The gauge gets a 0-5V signal from the turbo pressure sensor (at least in 3SGTE gen1 and gen2) - I think it "stinks" because it only covers -5 inHg to 7psi. If you have a real boost gauge, you know how quickly you sweep past the range shown in blue:

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As far as "slugishness", Note the pressure sensor gets its signal directly from the intake manifold. When you mash the go pedal, as the turbo is spooling up it really does take some time for the pressure to build in the intake manifold. It is an epic pressure battle as the turbo is pushing more and more air into the intake plenum, while the pistons are pulling more and more air from it as revs build. This is why boost will go up a lot faster in 5th gear starting at 3k rpm than 2nd gear starting at the same rpm. I've seen posts in the past that suggest setting boost controller levels using 4th or 5th gear rather than 1st or 2nd - because you might not reach full boost in 1st or second.
 

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How can it be a direct signal when the ECU uses this for fuelcut decisions?
It's spliced into the signal for the MAP sensor. From the '93 BGB 3S-GTE electrical diagram:

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L-B is the signal wire color, and it's spliced at E17 before going to the engine bay fuse box (EA1), then goes into the cabin to the gauge cluster via IE3.
 

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I think the main issue is the fact that the gauge is really slow to react to the MAP sensor voltage change. I read somewhere that someone had managed to modify the little circuit board in the gauge cluster that controls the gauge to make it react like most aftermarket ones do. But if it's only getting 7psi which is approximately when the wastegate starts to open then it's still a little useless. Although with your aim to modify it to read 15psi that would help.

I'd look at the circuit board in the gauge cluster for this and see what resistors, capacitors and similar can be changed to make it faster to react.
 

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Yes, there's bound to be a capacitor in there used for the damping. If you can figure out which one, and replace it with a much smaller value, then that would improve the responsiveness. Using a voltage divider for the input signal would get you 2x the normal 7psi range, without altering any of the other circuitry.
 

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Yes, there's bound to be a capacitor in there used for the damping. If you can figure out which one, and replace it with a much smaller value, then that would improve the responsiveness. Using a voltage divider for the input signal would get you 2x the normal 7psi range, without altering any of the other circuitry.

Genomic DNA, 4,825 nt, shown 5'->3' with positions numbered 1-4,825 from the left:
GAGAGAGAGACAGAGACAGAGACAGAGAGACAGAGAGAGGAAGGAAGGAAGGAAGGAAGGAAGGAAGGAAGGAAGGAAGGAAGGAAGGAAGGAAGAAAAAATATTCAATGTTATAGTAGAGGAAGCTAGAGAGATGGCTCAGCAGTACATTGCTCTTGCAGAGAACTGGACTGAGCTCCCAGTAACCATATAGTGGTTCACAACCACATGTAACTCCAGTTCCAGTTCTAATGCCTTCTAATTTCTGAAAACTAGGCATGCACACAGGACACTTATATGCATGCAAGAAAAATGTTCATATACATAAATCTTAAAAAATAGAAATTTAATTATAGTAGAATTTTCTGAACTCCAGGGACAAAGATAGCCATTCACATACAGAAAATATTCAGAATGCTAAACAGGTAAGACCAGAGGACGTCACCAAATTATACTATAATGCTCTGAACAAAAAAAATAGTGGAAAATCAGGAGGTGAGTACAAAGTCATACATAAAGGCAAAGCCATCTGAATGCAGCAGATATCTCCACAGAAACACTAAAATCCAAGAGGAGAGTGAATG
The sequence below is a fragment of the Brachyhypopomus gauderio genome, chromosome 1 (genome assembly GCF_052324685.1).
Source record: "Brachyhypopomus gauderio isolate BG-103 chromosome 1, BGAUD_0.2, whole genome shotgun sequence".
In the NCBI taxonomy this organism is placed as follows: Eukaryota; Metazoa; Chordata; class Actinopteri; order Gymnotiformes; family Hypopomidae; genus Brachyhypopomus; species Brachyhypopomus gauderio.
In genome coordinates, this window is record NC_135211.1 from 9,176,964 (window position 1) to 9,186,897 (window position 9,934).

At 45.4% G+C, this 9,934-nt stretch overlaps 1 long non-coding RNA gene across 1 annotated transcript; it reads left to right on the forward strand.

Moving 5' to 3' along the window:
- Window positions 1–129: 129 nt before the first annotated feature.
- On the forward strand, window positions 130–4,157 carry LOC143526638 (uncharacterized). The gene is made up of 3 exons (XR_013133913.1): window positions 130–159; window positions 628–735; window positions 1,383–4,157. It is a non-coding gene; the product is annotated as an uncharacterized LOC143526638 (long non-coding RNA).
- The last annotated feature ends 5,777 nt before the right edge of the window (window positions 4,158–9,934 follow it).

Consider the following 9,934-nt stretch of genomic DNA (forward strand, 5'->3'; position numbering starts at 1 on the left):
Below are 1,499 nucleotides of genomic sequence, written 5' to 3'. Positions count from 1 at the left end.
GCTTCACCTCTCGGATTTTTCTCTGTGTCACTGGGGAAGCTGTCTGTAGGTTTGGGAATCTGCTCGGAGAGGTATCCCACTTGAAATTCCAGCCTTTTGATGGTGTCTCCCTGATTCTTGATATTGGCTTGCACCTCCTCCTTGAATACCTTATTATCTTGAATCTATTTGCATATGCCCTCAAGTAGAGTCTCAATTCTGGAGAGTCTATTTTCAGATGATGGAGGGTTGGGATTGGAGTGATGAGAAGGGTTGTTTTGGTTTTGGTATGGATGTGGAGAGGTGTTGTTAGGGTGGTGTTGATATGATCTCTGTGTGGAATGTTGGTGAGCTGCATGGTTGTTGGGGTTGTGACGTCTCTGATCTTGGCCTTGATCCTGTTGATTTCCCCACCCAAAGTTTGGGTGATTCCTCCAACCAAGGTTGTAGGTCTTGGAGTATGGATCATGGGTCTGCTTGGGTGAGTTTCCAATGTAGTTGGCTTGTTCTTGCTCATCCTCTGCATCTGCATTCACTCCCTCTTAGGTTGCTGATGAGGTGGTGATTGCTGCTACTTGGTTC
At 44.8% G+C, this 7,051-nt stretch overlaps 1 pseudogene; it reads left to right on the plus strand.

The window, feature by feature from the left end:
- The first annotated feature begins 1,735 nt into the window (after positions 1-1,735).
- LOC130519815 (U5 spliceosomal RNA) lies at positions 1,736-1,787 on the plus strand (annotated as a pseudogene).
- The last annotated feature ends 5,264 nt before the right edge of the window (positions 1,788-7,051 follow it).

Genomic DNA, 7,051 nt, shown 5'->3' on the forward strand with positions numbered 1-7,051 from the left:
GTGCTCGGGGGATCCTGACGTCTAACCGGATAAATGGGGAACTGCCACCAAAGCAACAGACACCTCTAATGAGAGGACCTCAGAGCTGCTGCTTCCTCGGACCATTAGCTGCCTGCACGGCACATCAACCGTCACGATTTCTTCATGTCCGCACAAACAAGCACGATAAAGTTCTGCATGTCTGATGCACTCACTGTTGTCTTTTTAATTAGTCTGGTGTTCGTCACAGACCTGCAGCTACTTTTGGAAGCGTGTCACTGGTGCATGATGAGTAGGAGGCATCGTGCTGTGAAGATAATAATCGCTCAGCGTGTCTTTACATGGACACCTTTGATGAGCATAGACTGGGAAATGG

Yep, that’s my recommendation on both fronts.

What about tossing in the guts from an aftermarket gauge with the stock needle? Might be less work to hit all the design goals?
 

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Discussion Starter · #13 ·
Yes, there's bound to be a capacitor in there used for the damping. If you can figure out which one, and replace it with a much smaller value, then that would improve the responsiveness. Using a voltage divider for the input signal would get you 2x the normal 7psi range, without altering any of the other circuitry.
Yeah, you're right about the "damping". It is especially bad when going from full boost and letting off, the needle kind of just floats down. I think adding a voltage divider would make it even slower, an active circuit would work better - could be done with one of those tiny Arduinos. It's overkill, but they're less than $20. I'll look at it some more...
 

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A few years a go I designed and built a replacement PCB to control the stock gauge better. I used an AVR micro (similar to Arduino) and did all the control logic in software. It worked pretty well and is still going strong today.

The issue with the stock gauge is that it's just not that accurate. The needle position varies quite a bit with battery voltage and temperature also each gauge has slightly different characteristics, so calibration is required.

I can share the files if anyone is interested?

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Discussion Starter · #15 ·
A few years a go I designed and built a replacement PCB to control the stock gauge better. I used an AVR micro (similar to Arduino) and did all the control logic in software. It worked pretty well and is still going strong today.

The issue with the stock gauge is that it's just not that accurate. The needle position varies quite a bit with battery voltage and temperature also each gauge has slightly different characteristics, so calibration is required.